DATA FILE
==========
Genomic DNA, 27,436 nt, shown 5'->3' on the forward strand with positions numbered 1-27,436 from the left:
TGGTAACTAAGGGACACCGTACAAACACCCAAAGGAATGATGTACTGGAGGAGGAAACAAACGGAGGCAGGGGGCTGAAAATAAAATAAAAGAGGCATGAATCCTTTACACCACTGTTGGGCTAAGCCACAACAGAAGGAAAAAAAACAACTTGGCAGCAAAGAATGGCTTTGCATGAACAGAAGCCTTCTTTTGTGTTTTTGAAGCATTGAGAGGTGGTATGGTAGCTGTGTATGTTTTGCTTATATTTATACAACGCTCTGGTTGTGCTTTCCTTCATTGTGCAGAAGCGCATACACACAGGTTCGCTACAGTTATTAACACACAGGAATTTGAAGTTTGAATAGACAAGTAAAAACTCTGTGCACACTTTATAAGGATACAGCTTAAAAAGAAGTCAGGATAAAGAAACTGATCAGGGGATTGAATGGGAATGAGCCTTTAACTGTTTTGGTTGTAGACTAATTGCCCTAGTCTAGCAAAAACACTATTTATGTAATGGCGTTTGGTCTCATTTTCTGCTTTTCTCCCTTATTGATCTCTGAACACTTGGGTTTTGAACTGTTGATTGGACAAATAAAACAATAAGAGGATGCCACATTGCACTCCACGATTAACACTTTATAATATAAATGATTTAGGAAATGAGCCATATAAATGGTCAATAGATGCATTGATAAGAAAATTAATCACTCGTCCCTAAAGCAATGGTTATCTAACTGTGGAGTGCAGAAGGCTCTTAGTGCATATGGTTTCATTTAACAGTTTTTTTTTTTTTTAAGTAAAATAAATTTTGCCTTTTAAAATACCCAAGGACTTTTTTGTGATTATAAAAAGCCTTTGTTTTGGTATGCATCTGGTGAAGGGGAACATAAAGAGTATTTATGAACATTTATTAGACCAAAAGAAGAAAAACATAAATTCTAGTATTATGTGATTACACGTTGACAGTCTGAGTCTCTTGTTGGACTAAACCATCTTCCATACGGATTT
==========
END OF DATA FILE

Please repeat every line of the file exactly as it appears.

Genomic DNA, 27,436 nt, shown 5'->3' on the forward strand with positions numbered 1-27,436 from the left:
TGGTAACTAAGGGACACCGTACAAACACCCAAAGGAATGATGTACTGGAGGAGGAAACAAACGGAGGCAGGGGGCTGAAAATAAAATAAAAGAGGCATGAATCCTTTACACCACTGTTGGGCTAAGCCACAACAGAAGGAAAAAAAACAACTTGGCAGCAAAGAATGGCTTTGCATGAACAGAAGCCTTCTTTTGTGTTTTTGAAGCATTGAGAGGTGGTATGGTAGCTGTGTATGTTTTGCTTATATTTATACAACGCTCTGGTTGTGCTTTCCTTCATTGTGCAGAAGCGCATACACACAGGTTCGCTACAGTTATTAACACACAGGAATTTGAAGTTTGAATAGACAAGTAAAAACTCTGTGCACACTTTATAAGGATACAGCTTAAAAAGAAGTCAGGATAAAGAAACTGATCAGGGGATTGAATGGGAATGAGCCTTTAACTGTTTTGGTTGTAGACTAATTGCCCTAGTCTAGCAAAAACACTATTTATGTAATGGCGTTTGGTCTCATTTTCTGCTTTTCTCCCTTATTGATCTCTGAACACTTGGGTTTTGAACTGTTGATTGGACAAATAAAACAATAAGAGGATGCCACATTGCACTCCACGATTAACACTTTATAATATAAATGATTTAGGAAATGAGCCATATAAATGGTCAATAGATGCATTGATAAGAAAATTAATCACTCGTCCCTAAAGCAATGGTTATCTAACTGTGGAGTGCAGAAGGCTCTTAGTGCATATGGTTTCATTTAACAGTTTTTTTTTTTTTTAAGTAAAATAAATTTTGCCTTTTAAAATACCCAAGGACTTTTTTGTGATTATAAAAAGCCTTTGTTTTGGTATGCATCTGGTGAAGGGGAACATAAAGAGTATTTATGAACATTTATTAGACCAAAAGAAGAAAAACATAAATTCTAGTATTATGTGATTACACGTTGACAGTCTGAGTCTCTTGTTGGACTAAACCATCTTCCATACGGATTT